A near 6,000 crowd was silenced as the Red Rose county clinched victory with eight balls to spare courtesy of an unbroken fifth-wicket stand of 50 between Vilas and Jordan Clark.
The 2015 champions chased down the Spitfires’ inadequate 133-9 to beat the south group runners-up to qualify for next month’s finals day in Birmingham.
The Lightning also beat Kent at this stage three years ago, when they went on win the competition for the only time.
Needing to score at a seemingly comfortable rate of 6.7 an over for victory, Lancashire suffered the first-over shock of losing Jos Buttler to a golden duck, stumped by counterpart Sam Billings when pushing at a Joe Denly leg-spinner.
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Arron Lilley lost middle stump when looking to cut Adam Milne and Alex Davies might have gone for six had Imran Qayyum held on to a stinging caught-and-bowled chance as Lancashire ended their powerplay on 38-2.
Little and large third-wicket partners Davies and Jennings steadied the Lancashire ship with a stand of 44 before Davies holed out naively to long-off against Qayyum as the visitors went 7.3 overs without a boundary.
Jennings, the only batsman to time his drives, was four short of the game’s first 50 when he went to an athletic leg-side stumping by Billings as Qayyum finished his excellent stint with 2-17.
With 23 required off the last 18 balls, Vilas (30not out) and Jordan Clark (29n.o.) held their nerve with a half-century stand in 5.3 overs, which included Lancashire’s only six from Clark. Batting first after winning the toss, Kent’s top-order struggled for timing on a dry pitch as Lancashire skipper Vilas intelligently took pace off the ball by utilising four spin bowlers.
The hosts took 11 runs from the first over by off-spinner Steven Croft but crucially lost opening bat Daniel Bell-Drummond run out without facing off the second ball of the night.
Denly worked the ball to square leg and set off but Bell-Drummond hesitated and lost the race, despite a sloppy throw by Keaton Jennings.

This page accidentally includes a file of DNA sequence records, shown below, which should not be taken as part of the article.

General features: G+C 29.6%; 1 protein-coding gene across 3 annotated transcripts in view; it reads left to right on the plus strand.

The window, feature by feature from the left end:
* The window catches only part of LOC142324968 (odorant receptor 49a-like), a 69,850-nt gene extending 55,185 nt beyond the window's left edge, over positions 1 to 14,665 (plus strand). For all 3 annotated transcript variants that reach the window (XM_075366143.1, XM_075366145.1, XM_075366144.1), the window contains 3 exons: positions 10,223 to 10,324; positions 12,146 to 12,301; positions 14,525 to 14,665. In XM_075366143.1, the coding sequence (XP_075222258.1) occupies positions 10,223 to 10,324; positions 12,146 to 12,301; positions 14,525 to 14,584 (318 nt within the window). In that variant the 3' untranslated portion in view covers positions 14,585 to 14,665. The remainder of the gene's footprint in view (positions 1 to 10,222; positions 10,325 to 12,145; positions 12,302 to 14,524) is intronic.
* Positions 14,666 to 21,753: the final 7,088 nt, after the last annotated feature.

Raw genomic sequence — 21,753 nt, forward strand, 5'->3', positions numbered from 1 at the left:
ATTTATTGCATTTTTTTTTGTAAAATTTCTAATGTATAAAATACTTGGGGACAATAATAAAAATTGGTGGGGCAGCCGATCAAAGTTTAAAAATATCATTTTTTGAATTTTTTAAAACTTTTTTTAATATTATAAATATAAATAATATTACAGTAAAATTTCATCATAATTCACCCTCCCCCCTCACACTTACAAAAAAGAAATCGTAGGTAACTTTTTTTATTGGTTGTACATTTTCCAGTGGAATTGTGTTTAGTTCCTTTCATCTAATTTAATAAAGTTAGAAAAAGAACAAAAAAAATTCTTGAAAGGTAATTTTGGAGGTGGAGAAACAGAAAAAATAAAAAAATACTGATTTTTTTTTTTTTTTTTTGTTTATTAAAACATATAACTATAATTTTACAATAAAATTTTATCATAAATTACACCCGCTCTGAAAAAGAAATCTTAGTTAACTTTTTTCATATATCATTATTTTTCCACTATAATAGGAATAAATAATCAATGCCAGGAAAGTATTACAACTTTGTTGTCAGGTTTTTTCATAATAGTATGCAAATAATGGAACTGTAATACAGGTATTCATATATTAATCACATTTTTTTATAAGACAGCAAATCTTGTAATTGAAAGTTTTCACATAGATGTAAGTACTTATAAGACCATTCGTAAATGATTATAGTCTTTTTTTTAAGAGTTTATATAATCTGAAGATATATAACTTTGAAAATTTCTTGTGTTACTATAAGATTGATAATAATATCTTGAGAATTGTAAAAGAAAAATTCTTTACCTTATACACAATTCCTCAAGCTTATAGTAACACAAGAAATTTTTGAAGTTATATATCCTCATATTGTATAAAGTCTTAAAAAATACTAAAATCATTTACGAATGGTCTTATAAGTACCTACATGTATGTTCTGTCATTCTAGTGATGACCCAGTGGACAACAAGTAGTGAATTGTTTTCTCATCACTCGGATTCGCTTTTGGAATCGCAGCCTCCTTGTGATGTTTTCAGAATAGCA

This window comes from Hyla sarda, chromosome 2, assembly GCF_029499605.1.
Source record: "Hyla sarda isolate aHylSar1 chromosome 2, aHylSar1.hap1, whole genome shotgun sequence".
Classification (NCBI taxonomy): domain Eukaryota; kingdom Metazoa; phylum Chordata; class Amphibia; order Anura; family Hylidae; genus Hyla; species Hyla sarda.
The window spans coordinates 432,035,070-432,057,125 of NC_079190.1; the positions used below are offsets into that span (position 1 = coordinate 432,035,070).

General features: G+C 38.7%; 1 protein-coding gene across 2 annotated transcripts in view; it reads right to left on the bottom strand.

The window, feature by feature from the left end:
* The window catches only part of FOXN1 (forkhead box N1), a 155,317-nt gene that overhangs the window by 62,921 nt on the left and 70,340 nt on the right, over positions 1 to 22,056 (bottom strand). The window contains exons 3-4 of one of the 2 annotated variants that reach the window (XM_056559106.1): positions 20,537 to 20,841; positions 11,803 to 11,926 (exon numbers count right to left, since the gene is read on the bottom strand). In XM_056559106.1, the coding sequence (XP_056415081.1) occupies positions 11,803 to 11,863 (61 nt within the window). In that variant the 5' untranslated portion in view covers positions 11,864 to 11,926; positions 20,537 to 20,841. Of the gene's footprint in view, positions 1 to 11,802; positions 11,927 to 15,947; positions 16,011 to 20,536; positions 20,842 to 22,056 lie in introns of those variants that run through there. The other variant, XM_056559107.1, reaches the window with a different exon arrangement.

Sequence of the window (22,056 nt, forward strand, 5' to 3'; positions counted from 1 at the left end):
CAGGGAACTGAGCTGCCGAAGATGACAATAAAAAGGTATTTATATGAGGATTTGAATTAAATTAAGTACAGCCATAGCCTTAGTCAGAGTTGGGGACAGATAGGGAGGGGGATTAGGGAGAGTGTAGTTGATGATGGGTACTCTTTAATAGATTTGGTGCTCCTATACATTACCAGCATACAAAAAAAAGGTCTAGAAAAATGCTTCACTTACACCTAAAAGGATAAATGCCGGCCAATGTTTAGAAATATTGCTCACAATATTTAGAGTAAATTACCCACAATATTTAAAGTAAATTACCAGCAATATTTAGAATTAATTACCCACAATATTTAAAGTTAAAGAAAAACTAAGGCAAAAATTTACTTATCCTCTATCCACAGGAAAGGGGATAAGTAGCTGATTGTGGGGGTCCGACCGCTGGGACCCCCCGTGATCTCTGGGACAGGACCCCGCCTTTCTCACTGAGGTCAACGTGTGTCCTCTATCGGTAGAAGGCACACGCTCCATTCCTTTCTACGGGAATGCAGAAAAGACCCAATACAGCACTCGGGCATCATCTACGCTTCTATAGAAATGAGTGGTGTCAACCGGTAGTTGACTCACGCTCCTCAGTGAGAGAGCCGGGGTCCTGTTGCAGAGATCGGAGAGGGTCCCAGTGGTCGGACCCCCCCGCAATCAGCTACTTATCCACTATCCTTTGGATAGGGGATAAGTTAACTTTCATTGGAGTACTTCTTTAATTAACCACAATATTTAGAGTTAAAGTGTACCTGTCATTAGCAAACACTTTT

Heino Kuhn followed in the next over from Poulton’s Toby Lester, nicking through to keeper Buttler.
Buttler took his second catch when Spitfires’ leading T20 scorer Denly, with only 13 to his name, edged Clark.
Spitfires limped to the end of their powerplay on 40 -3 and should have lost Sean Dickson with the total on 43 only for Buttler to fumble a stumping chance in the first over of left-arm spin from Zahir Khan.
Kent, who last reached finals day in 2008, eventually raised 50 in the eighth over but, with spin from both ends, boundaries were elusive.
Billings and Dickson added 40 before Dickson, trying to force the pace, skied one from leg-spinner Matt Parkinson to deep extra cover.
Man of the match Parkinson struck again four balls later, having Marcus Stoinis caught at slip for a third-ball duck to make it 63-5 at the mid-point of Kent’s innings.
Alex Blake gifted Parkinson the last of his 3-27 return when holing out to deep mid-wicket.
Then top-scorer Billings missed his late cut against Zahir to lose off stump afte a run-a-ball 37.
James Faulkner snared Milne leg and in the next over pocketed a comfortable catch after Calum Haggett ballooned to mid-wicket.
Kent’s No10 Qayyum chipped and chased to become their second-top-scorer with an unbeaten 21 but it was a total well within Lancashire’s compass.
Vilas said: “I thought we bowled incredibly well and we were happy to keep them to that score, though obviously we didn’t expect the pitch to turn that much.
“Keaton came in and got a few away, rotated the strike well and made sure he took us deep.
“We expected the pitch to grease up a bit and skid on under lights but credit to Kent – they worked hard in the field and bowled really well.
“I’ve got bruises and scars all over my body from diving around trying to turn ones into twos and I’m delighted we made it over the line.”
Kent captain Billings said: “We needed to get a couple of their big players out at the top but Dane played brilliantly and Keaton as well.
“Considering the tough week he’s had with England, to come here under pressure and play that well I thought was a top knock.”